99 years of economic insights for Indiana

The IBR is a publication of the Indiana Business Research Center at IU's Kelley School of Business.

Executive Editor, Carol O. Rogers
Managing Editor, Brittany L. Hotchkiss


Senior Lecturer in Finance and Research Fellow in the Indiana Business Research Center, Kelley School of Business, Indiana University, Indianapolis

As we look ahead to 2004, the nation is emerging from a different kind of recession. That difference is going to have an important impact on Columbus and Bartholomew County.

The national economic recovery that began in late 2001 has not produced a big upswing in employment. A good explanation for this jobless recovery came out of a study this past summer by the Federal Reserve Bank of New York.

Its economists analyzed postwar recessions and found two kinds of job loss during recessions. Typically, a drop in demand triggers a recession and firms cut employment as a means to reduce capacity temporarily. Employees laid off due to lack of demand are typically rehired soon after demand picks up in the recovery.

A different kind of job loss occurs when firms simply eliminate jobs. The jobs disappear due to productivity gains, shifting jobs to other locations, or subcontracting. This “structural” employment decline typically does not recover when the economy picks up. The jobs are gone forever.

The 2000 to 2001 recession was not a demand-driven recession. In fact, consumer demand remained strong all through it. So the job losses we saw were predominantly structural rather than driven by demand. Many of these jobs won’t come back.

The structural job loss effects will show up in a slow recovery in Columbus and Bartholomew County. Employment here did not plummet during the recession. In fact, the county unemployment rate mostly stayed below 4.5 percent and only briefly pushed above 5 percent (see Figure 1).

Figure 1
Monthly Unemployment Rates in Bartholomew County,
January 1999 to September 2003

Figure 1

A factor protecting the local economy from widespread unemployment is the increasing diversity of the economic landscape. Ten years ago, more than 40 percent of all jobs in Bartholomew County were in manufacturing. Today that figure is about 35 percent. The health care sector now provides 13 percent of the jobs in the county, nearly double its share from ten years ago. Employment in banking and finance also has grown, now accounting for more than 3 percent of all jobs.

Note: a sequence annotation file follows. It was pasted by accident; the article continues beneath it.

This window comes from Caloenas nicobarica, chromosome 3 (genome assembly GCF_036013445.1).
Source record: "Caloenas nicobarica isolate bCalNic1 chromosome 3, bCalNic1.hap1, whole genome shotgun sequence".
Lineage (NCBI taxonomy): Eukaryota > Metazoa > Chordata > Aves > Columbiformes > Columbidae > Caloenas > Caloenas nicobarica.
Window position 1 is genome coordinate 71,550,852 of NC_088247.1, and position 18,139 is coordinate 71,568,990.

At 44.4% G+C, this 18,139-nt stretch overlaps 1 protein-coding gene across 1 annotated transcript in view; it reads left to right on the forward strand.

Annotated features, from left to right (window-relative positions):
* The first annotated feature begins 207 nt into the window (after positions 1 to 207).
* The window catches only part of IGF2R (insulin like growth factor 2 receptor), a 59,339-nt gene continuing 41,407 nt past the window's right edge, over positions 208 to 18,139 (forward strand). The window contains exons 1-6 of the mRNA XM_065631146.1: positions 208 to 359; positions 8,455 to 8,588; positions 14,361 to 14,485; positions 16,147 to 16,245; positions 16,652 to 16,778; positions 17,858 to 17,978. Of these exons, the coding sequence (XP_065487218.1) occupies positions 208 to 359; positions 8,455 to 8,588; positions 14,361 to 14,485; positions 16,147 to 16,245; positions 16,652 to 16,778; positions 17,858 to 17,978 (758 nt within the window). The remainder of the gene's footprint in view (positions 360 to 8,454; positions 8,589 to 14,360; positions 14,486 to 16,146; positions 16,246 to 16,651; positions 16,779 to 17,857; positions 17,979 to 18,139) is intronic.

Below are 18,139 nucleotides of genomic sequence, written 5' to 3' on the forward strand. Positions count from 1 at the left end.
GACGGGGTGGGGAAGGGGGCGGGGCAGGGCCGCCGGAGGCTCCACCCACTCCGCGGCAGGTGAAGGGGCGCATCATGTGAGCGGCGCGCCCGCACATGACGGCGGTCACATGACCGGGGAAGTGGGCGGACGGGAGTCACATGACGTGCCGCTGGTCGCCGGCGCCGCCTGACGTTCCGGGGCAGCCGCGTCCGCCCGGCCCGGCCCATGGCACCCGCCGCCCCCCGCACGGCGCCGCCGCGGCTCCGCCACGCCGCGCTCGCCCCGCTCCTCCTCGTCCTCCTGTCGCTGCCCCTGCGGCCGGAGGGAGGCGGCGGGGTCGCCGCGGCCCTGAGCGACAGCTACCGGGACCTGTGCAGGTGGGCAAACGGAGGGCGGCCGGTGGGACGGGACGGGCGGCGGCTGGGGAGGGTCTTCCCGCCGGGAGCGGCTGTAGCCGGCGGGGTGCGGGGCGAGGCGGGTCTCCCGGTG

Our conclusion is that a large portion of the decline in manufacturing employment during the recent recession was structural and will not soon return. Therefore, our overall employment forecast is for a very slow rise in employment during 2004, adding perhaps three hundred jobs in the county. The county unemployment rate is expected to remain above 3 percent for 2004.

Overall economic activity, however, should remain healthy. Interest rates will edge up only very slowly and incomes will stay strong. We expect 2004 motor vehicle sales and retail sales in general to be very close to the high levels seen in 2003. Real estate activity may be slightly below 2003, since mortgage rates appear to have bottomed out.

Two concerns about the future should be noted, however. One is that Bartholomew County slipped one spot in the ranking of educational level in Indiana counties. With 17 percent of the workforce holding a bachelor’s degree or higher at the 1990 census, Bartholomew County ranked eleventh out of ninety-two counties. At the 2000 census, while the rate climbed to 22 percent, the ranking dropped to twelfth in the state (Johnson County passed us with a rate of 23 percent).

There is a clear link between educational attainment and income. Keeping the Bartholomew County workforce competitive in education is important for future prosperity.

The second concern has to do with how attractive the county is as a place to live and work. Are we attracting new people to Columbus and Bartholomew County? As Figure 2 shows, the estimated number of county residents with jobs peaked in 1995. Throughout the remaining boom years of the 1990s, Bartholomew County did not add significantly to its workforce.

Figure 2
Monthly Employment in Bartholomew County,
January 1993 to September 2003

Figure 2

Structural shifts continue to drain manufacturing jobs, so it is important for Columbus and Bartholomew County to attract other kinds of employment. The recent data suggest that, although the percentage of employment in other industries has expanded, the absolute numbers of new people living and working in our communities have not risen.